Minions, Elites, & Solos
All monsters are equal on the battlefield—but some are more equal than others, proving to be a much bigger threat in combat. Some monsters are standard rank-and-file troops, while others are expendable fodder controlled by great leaders and commanders. Some exceptional monsters are even capable of taking on an entire party single-handed.
This chapter will help you turn your standard quickstart monster into a minion, elite, or solo creature to pit against your players.
A minion is weaker than other monsters, having very few hit points—they fall quickly in combat, often in one hit, if not protected by a strong defender. These are your lackeys, underlings, and lesser henchmen.
Minions rely on large numbers to overwhelm the enemy—four minions are the equal of one standard quickstart monster—and are a great option if you want to pit your players against mobs, gangs, and hordes.
To build a minion, apply the Minion template below to any existing quickstart monster. When creating minion groups, keep things simple for yourself and use the same role, traits, and powers for each group of 4—4 defender minions, 4 striker minions, etc.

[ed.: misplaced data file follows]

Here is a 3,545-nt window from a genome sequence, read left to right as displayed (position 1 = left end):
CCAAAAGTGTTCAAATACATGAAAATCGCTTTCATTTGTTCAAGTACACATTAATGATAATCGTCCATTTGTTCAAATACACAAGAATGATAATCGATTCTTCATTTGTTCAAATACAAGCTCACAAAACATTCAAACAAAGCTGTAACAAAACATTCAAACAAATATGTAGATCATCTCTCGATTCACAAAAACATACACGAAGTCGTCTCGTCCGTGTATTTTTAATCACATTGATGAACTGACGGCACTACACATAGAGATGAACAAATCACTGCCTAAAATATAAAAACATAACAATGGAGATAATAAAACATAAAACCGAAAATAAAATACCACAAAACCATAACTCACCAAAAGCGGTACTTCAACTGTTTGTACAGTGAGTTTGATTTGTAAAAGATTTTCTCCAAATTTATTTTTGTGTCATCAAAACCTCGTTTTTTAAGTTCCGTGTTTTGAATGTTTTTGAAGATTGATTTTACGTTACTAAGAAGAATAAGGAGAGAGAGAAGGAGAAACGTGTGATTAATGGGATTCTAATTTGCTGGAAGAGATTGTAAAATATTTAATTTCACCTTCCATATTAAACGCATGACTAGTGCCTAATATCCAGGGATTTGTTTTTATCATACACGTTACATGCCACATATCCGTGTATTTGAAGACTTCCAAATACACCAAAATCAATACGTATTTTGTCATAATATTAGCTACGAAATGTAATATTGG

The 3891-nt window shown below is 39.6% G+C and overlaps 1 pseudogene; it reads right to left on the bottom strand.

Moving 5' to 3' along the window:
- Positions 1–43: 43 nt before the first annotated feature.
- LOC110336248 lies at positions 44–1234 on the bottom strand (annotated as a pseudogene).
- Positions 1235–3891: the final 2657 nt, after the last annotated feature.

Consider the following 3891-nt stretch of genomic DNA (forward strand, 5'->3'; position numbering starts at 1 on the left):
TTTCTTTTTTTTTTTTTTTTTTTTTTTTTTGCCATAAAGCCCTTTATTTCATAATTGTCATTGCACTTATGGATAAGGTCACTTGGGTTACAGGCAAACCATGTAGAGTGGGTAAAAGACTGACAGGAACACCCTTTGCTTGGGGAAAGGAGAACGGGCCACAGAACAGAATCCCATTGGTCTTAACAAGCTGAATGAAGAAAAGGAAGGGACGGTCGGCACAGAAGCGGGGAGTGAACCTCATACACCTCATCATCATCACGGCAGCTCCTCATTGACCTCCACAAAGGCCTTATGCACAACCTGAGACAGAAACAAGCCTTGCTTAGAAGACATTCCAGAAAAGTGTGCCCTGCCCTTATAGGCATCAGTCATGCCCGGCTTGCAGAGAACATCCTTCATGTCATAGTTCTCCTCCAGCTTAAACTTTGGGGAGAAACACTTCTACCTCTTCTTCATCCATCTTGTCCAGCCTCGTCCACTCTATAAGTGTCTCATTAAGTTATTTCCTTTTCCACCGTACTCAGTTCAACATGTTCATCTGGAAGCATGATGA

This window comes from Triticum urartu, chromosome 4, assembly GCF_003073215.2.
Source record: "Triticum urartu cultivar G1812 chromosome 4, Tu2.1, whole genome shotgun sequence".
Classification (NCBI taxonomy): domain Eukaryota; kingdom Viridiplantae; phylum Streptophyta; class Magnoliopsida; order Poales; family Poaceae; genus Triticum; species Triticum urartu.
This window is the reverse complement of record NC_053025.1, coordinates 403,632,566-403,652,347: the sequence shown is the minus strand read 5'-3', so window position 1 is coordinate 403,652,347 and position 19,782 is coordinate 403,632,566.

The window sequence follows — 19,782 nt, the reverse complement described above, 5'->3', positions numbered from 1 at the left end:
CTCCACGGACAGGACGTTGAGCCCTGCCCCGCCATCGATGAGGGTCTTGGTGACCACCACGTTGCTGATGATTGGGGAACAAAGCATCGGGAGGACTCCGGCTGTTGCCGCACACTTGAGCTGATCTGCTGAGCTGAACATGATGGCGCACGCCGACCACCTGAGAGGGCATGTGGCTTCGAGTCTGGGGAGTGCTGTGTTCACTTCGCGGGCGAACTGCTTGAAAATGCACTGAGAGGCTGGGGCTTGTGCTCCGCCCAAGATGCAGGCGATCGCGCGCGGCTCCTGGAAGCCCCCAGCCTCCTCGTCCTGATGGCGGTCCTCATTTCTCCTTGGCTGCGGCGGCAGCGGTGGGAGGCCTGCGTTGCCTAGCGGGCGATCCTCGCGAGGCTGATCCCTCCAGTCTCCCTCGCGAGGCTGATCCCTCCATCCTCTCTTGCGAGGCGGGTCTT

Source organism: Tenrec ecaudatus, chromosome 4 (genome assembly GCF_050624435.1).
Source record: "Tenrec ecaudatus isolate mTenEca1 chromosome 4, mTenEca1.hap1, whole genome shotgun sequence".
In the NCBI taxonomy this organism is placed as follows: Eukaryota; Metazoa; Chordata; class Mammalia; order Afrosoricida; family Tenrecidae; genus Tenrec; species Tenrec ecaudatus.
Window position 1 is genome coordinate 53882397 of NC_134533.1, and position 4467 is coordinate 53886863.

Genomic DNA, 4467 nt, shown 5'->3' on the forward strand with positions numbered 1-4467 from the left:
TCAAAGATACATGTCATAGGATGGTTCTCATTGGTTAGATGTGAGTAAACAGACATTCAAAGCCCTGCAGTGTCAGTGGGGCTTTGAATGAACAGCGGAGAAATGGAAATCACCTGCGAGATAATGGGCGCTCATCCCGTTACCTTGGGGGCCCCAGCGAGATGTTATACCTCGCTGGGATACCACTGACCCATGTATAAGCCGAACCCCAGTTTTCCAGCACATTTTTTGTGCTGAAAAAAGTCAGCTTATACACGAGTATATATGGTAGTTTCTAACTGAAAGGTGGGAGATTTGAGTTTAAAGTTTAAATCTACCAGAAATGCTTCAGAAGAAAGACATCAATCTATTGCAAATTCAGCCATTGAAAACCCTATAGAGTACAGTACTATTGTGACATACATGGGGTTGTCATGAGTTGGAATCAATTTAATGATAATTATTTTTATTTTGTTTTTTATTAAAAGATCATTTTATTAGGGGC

|Armor Class−2||Attack Bonus−2|
|Saving Throws−2||Spell DC−2|
Elites are formidable champions, commanders, and leaders. They are a far greater threat than their underlings, able to withstand more damage while hitting back harder and more reliably—one elite is the equal of two standard monsters, and can act twice a round. Elites are a great option for mid-boss encounters, as direct underlings of the adventure's primary threat.
To build an elite, apply the following template to any existing quickstart monster:
|Armor Class+2||Attack Bonus+2|
|Saving Throws+2||Spell DC+2|
You may take one Paragon Action per round to either move or take an action.
Viridian, Sarien, Clanda, and Chansi are battling through the dangerous Dreadvault and the undead guardians within.
At the Infernal Gallery they find Mortanius, an elite necromancer seeking to resurrect the Skeleton Queen. As battle begins, Mortanius summons 8 skeletal minions to shield him from the attacking adventurers.
A solo monster is a force to be reckoned with, capable of taking on the entire party single-handed. These are your boss monsters, the big-bad fought at the end of an adventure—a mighty red dragon, a dominating elder brain, a chilling skeleton queen. Solo monsters hit hard, have high defenses, and act multiple times each round.
To build a solo, apply the following template to any existing quickstart monster:
|Armor Class+2||Attack Bonus+2|
|Hit Pointsx Players||Damagex1.2|
|Saving Throws+2||Spell DC+2|
You may take one Paragon Action per player (minus 1) per round to either move or act.
At 66% and 33% hit points, you may remove all on-going effects on yourself and trigger a new phase transition.
Like elite monsters, solo monsters have the ability to act outside of their normal turn with Paragon Actions. Solo monsters gain 1 Paragon Action per player minus 1—allowing the monster to act after each player's turn.
"All things end", proclaims the Skeleton Queen, rising to face the four adventurers. "Only death is eternal."